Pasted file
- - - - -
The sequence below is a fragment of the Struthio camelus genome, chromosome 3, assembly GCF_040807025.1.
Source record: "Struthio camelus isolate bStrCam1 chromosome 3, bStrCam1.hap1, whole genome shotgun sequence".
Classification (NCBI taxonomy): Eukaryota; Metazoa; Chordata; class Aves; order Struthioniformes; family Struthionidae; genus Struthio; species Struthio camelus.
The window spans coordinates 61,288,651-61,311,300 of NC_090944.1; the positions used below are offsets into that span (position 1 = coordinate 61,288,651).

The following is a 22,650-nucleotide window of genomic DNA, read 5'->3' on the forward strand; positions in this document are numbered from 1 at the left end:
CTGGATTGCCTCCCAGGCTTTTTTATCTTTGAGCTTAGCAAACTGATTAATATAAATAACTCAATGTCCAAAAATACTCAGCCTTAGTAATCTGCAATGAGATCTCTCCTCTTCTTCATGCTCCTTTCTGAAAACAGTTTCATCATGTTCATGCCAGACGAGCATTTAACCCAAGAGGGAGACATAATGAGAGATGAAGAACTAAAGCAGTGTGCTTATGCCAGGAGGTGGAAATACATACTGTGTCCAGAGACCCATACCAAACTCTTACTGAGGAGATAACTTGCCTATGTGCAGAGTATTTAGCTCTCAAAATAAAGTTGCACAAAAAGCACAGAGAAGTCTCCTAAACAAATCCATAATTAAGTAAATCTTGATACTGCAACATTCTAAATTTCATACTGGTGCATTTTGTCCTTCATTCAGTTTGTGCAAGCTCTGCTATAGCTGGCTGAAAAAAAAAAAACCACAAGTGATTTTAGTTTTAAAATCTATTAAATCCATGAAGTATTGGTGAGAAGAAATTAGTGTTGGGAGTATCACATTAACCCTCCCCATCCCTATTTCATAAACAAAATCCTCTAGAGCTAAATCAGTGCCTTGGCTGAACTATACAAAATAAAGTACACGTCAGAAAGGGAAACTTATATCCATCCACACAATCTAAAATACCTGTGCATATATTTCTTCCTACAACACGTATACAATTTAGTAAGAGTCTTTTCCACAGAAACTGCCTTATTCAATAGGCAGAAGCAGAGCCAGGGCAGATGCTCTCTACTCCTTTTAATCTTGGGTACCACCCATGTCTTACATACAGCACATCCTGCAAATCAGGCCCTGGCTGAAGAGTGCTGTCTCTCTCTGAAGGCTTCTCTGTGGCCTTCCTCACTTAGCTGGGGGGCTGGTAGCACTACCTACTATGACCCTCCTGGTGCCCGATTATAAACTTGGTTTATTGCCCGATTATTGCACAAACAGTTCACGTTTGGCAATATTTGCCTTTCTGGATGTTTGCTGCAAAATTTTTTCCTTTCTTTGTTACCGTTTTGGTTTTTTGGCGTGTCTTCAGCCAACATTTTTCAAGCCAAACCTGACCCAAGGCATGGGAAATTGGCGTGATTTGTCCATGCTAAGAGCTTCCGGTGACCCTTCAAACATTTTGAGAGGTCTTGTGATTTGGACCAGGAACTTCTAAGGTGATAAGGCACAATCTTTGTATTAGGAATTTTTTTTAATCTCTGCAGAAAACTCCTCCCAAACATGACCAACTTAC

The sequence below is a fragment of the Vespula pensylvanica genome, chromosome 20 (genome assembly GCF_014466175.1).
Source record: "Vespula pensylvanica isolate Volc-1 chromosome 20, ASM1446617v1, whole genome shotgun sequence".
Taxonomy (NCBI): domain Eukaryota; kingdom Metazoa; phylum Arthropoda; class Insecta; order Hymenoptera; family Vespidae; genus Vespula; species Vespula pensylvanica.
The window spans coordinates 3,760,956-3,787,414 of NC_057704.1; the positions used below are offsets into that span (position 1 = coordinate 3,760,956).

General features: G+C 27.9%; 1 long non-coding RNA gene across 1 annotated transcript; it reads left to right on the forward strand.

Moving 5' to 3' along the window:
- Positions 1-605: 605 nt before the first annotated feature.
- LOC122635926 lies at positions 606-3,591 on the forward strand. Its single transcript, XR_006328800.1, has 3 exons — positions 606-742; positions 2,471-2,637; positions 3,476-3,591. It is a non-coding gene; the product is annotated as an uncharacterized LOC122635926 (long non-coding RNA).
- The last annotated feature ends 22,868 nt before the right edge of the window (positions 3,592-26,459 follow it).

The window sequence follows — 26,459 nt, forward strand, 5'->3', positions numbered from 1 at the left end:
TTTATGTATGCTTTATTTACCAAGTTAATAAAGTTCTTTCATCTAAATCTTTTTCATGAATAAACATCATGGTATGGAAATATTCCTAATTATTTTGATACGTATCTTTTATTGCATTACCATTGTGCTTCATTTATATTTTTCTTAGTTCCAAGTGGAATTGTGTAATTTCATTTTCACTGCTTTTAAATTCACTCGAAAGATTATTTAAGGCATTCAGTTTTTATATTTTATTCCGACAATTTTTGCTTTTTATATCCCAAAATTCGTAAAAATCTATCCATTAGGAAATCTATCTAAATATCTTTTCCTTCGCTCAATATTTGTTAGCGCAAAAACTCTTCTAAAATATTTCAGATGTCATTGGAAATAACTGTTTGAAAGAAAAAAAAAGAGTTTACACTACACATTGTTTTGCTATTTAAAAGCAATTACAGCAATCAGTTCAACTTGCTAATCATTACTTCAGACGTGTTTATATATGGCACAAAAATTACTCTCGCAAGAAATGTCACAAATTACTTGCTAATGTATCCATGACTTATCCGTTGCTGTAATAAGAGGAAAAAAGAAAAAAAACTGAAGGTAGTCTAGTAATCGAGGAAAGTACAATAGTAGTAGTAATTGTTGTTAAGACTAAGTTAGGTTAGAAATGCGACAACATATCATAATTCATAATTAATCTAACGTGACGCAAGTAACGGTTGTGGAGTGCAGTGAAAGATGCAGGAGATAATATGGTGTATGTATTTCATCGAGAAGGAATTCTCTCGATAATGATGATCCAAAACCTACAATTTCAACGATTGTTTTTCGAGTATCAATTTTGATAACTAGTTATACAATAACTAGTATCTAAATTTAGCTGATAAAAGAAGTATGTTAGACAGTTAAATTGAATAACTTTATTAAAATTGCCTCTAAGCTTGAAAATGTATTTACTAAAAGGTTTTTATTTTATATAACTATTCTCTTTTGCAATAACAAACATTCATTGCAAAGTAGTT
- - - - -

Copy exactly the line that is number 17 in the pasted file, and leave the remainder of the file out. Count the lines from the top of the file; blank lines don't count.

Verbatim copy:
TTTATGTATGCTTTATTTACCAAGTTAATAAAGTTCTTTCATCTAAATCTTTTTCATGAATAAACATCATGGTATGGAAATATTCCTAATTATTTTGATACGTATCTTTTATTGCATTACCATTGTGCTTCATTTATATTTTTCTTAGTTCCAAGTGGAATTGTGTAATTTCATTTTCACTGCTTTTAAATTCACTCGAAAGATTATTTAAGGCATTCAGTTTTTATATTTTATTCCGACAATTTTTGCTTTTTATATCCCAAAATTCGTAAAAATCTATCCATTAGGAAATCTATCTAAATATCTTTTCCTTCGCTCAATATTTGTTAGCGCAAAAACTCTTCTAAAATATTTCAGATGTCATTGGAAATAACTGTTTGAAAGAAAAAAAAAGAGTTTACACTACACATTGTTTTGCTATTTAAAAGCAATTACAGCAATCAGTTCAACTTGCTAATCATTACTTCAGACGTGTTTATATATGGCACAAAAATTACTCTCGCAAGAAATGTCACAAATTACTTGCTAATGTATCCATGACTTATCCGTTGCTGTAATAAGAGGAAAAAAGAAAAAAAACTGAAGGTAGTCTAGTAATCGAGGAAAGTACAATAGTAGTAGTAATTGTTGTTAAGACTAAGTTAGGTTAGAAATGCGACAACATATCATAATTCATAATTAATCTAACGTGACGCAAGTAACGGTTGTGGAGTGCAGTGAAAGATGCAGGAGATAATATGGTGTATGTATTTCATCGAGAAGGAATTCTCTCGATAATGATGATCCAAAACCTACAATTTCAACGATTGTTTTTCGAGTATCAATTTTGATAACTAGTTATACAATAACTAGTATCTAAATTTAGCTGATAAAAGAAGTATGTTAGACAGTTAAATTGAATAACTTTATTAAAATTGCCTCTAAGCTTGAAAATGTATTTACTAAAAGGTTTTTATTTTATATAACTATTCTCTTTTGCAATAACAAACATTCATTGCAAAGTAGTT